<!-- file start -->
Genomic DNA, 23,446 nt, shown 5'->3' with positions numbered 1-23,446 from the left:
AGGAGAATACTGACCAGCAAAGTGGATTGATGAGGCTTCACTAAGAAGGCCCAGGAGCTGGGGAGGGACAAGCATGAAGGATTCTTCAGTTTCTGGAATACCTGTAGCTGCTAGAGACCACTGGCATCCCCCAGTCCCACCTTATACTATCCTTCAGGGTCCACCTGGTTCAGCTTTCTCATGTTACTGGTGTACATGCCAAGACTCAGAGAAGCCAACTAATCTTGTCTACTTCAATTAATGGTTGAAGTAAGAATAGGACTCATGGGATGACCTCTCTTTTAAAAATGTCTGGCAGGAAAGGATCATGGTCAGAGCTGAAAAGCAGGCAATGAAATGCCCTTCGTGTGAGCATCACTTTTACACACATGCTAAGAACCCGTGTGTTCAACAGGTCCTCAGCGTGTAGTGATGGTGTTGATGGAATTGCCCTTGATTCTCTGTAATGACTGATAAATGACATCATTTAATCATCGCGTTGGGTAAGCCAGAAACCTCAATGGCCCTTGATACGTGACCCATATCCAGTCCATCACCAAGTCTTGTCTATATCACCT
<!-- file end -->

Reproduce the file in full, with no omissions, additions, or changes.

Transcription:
Genomic DNA, 23,446 nt, shown 5'->3' with positions numbered 1-23,446 from the left:
AGGAGAATACTGACCAGCAAAGTGGATTGATGAGGCTTCACTAAGAAGGCCCAGGAGCTGGGGAGGGACAAGCATGAAGGATTCTTCAGTTTCTGGAATACCTGTAGCTGCTAGAGACCACTGGCATCCCCCAGTCCCACCTTATACTATCCTTCAGGGTCCACCTGGTTCAGCTTTCTCATGTTACTGGTGTACATGCCAAGACTCAGAGAAGCCAACTAATCTTGTCTACTTCAATTAATGGTTGAAGTAAGAATAGGACTCATGGGATGACCTCTCTTTTAAAAATGTCTGGCAGGAAAGGATCATGGTCAGAGCTGAAAAGCAGGCAATGAAATGCCCTTCGTGTGAGCATCACTTTTACACACATGCTAAGAACCCGTGTGTTCAACAGGTCCTCAGCGTGTAGTGATGGTGTTGATGGAATTGCCCTTGATTCTCTGTAATGACTGATAAATGACATCATTTAATCATCGCGTTGGGTAAGCCAGAAACCTCAATGGCCCTTGATACGTGACCCATATCCAGTCCATCACCAAGTCTTGTCTATATCACCT